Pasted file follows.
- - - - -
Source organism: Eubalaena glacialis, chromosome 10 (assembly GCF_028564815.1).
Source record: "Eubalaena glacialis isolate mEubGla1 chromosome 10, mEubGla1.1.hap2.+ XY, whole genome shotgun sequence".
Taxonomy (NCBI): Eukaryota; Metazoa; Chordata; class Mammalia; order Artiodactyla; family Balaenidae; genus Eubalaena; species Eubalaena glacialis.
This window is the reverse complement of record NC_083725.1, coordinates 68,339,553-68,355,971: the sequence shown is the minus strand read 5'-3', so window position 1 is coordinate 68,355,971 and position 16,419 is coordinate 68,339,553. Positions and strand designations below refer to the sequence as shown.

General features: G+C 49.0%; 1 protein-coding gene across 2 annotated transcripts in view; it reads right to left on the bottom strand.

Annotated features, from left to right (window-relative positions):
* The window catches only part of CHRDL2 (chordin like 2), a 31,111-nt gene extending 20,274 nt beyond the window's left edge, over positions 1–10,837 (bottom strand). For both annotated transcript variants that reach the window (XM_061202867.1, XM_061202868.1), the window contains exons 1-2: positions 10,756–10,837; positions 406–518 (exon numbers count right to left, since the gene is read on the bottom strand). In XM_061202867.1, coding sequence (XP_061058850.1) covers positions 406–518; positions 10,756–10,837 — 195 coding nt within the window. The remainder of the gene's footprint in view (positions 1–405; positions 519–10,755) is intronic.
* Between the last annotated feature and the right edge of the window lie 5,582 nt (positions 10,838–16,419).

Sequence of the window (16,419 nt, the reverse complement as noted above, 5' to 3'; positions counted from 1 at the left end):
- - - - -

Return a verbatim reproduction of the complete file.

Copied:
Source organism: Eubalaena glacialis, chromosome 10 (assembly GCF_028564815.1).
Source record: "Eubalaena glacialis isolate mEubGla1 chromosome 10, mEubGla1.1.hap2.+ XY, whole genome shotgun sequence".
Taxonomy (NCBI): Eukaryota; Metazoa; Chordata; class Mammalia; order Artiodactyla; family Balaenidae; genus Eubalaena; species Eubalaena glacialis.
This window is the reverse complement of record NC_083725.1, coordinates 68,339,553-68,355,971: the sequence shown is the minus strand read 5'-3', so window position 1 is coordinate 68,355,971 and position 16,419 is coordinate 68,339,553. Positions and strand designations below refer to the sequence as shown.

General features: G+C 49.0%; 1 protein-coding gene across 2 annotated transcripts in view; it reads right to left on the bottom strand.

Annotated features, from left to right (window-relative positions):
* The window catches only part of CHRDL2 (chordin like 2), a 31,111-nt gene extending 20,274 nt beyond the window's left edge, over positions 1–10,837 (bottom strand). For both annotated transcript variants that reach the window (XM_061202867.1, XM_061202868.1), the window contains exons 1-2: positions 10,756–10,837; positions 406–518 (exon numbers count right to left, since the gene is read on the bottom strand). In XM_061202867.1, coding sequence (XP_061058850.1) covers positions 406–518; positions 10,756–10,837 — 195 coding nt within the window. The remainder of the gene's footprint in view (positions 1–405; positions 519–10,755) is intronic.
* Between the last annotated feature and the right edge of the window lie 5,582 nt (positions 10,838–16,419).

Sequence of the window (16,419 nt, the reverse complement as noted above, 5' to 3'; positions counted from 1 at the left end):